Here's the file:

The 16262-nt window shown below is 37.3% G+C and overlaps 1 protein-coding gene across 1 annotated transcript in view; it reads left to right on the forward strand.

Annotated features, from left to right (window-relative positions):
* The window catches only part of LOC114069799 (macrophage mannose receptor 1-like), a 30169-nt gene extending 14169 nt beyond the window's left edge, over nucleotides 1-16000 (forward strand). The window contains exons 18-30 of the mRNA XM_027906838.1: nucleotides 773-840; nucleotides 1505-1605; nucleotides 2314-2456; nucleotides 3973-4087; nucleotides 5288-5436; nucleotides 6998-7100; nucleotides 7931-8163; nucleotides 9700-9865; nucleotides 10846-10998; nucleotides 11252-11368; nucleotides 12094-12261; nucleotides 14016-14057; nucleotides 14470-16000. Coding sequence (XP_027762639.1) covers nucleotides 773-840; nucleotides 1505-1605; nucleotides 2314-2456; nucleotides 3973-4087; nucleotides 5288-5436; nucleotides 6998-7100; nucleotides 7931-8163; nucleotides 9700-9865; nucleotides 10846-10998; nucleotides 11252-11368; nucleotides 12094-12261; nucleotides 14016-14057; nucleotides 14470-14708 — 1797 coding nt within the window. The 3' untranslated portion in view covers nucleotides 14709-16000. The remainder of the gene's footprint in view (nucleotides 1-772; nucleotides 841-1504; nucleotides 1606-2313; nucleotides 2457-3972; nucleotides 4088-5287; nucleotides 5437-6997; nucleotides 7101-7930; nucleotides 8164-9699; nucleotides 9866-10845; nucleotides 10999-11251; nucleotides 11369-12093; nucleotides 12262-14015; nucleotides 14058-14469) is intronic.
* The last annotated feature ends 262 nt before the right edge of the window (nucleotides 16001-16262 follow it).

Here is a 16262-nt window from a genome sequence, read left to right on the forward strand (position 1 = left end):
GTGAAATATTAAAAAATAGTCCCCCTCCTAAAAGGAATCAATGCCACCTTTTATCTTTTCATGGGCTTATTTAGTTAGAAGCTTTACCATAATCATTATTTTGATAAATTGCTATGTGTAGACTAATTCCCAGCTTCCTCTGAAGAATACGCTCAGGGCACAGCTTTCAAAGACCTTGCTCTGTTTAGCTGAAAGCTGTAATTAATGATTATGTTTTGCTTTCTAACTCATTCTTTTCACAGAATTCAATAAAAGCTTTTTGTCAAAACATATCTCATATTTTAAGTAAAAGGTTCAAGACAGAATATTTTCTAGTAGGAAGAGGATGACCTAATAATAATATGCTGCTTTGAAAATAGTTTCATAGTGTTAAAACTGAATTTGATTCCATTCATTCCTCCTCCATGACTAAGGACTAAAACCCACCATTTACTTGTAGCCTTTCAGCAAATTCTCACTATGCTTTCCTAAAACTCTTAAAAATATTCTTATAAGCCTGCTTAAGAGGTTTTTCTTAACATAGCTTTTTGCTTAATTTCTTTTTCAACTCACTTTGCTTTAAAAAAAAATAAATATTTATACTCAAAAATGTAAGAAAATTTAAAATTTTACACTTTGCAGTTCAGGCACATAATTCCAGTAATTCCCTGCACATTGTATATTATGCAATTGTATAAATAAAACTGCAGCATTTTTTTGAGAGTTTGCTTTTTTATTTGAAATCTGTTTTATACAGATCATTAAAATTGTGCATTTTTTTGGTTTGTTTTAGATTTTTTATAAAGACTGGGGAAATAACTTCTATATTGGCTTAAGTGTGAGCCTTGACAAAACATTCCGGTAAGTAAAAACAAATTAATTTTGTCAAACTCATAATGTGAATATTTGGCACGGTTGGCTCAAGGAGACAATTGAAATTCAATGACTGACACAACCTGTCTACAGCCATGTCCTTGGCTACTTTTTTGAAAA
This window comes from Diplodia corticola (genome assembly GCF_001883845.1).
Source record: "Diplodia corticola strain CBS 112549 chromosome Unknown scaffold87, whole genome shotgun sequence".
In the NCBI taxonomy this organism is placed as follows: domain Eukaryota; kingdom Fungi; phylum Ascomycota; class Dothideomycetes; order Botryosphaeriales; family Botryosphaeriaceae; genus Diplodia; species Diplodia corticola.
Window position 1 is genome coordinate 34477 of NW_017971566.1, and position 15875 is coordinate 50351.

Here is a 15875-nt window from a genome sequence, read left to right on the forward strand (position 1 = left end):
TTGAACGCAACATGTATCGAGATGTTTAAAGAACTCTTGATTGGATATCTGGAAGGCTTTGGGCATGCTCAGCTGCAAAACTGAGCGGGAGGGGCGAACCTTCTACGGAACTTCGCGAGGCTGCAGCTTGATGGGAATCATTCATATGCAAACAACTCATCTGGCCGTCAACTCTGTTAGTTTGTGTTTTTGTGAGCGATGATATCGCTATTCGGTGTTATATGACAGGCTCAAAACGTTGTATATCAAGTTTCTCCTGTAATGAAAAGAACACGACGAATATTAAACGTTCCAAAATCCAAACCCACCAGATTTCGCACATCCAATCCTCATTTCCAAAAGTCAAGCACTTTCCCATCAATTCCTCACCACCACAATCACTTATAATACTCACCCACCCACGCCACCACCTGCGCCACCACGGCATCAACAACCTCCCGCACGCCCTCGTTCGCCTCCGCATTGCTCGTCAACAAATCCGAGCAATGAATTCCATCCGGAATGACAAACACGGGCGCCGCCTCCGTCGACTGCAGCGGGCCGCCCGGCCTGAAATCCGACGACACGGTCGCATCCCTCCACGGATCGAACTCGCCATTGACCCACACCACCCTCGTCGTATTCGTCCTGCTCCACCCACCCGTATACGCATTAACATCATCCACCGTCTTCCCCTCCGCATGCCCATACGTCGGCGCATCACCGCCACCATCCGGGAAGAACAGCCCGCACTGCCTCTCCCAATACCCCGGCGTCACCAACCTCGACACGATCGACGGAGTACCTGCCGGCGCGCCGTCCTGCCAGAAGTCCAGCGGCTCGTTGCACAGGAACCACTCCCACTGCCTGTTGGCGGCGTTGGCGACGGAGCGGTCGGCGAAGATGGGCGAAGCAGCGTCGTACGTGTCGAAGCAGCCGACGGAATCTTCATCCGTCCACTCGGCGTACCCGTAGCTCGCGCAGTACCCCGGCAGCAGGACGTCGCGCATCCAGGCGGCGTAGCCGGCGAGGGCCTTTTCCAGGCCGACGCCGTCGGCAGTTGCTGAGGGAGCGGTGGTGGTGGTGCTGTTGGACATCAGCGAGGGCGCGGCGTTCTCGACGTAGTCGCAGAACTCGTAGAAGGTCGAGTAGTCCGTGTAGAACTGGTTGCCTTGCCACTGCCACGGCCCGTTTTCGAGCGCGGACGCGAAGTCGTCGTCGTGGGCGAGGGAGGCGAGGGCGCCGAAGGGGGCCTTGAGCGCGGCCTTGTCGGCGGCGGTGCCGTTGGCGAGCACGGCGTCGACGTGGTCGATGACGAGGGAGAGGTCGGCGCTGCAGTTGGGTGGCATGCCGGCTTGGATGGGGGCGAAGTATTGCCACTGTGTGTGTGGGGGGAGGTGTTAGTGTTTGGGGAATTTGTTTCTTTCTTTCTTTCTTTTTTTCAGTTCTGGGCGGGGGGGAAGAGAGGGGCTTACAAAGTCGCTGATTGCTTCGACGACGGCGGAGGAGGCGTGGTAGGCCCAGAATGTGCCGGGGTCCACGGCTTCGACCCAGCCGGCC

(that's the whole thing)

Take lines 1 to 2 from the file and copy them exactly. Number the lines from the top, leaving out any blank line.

The 16262-nt window shown below is 37.3% G+C and overlaps 1 protein-coding gene across 1 annotated transcript in view; it reads left to right on the forward strand.

Annotated features, from left to right (window-relative positions):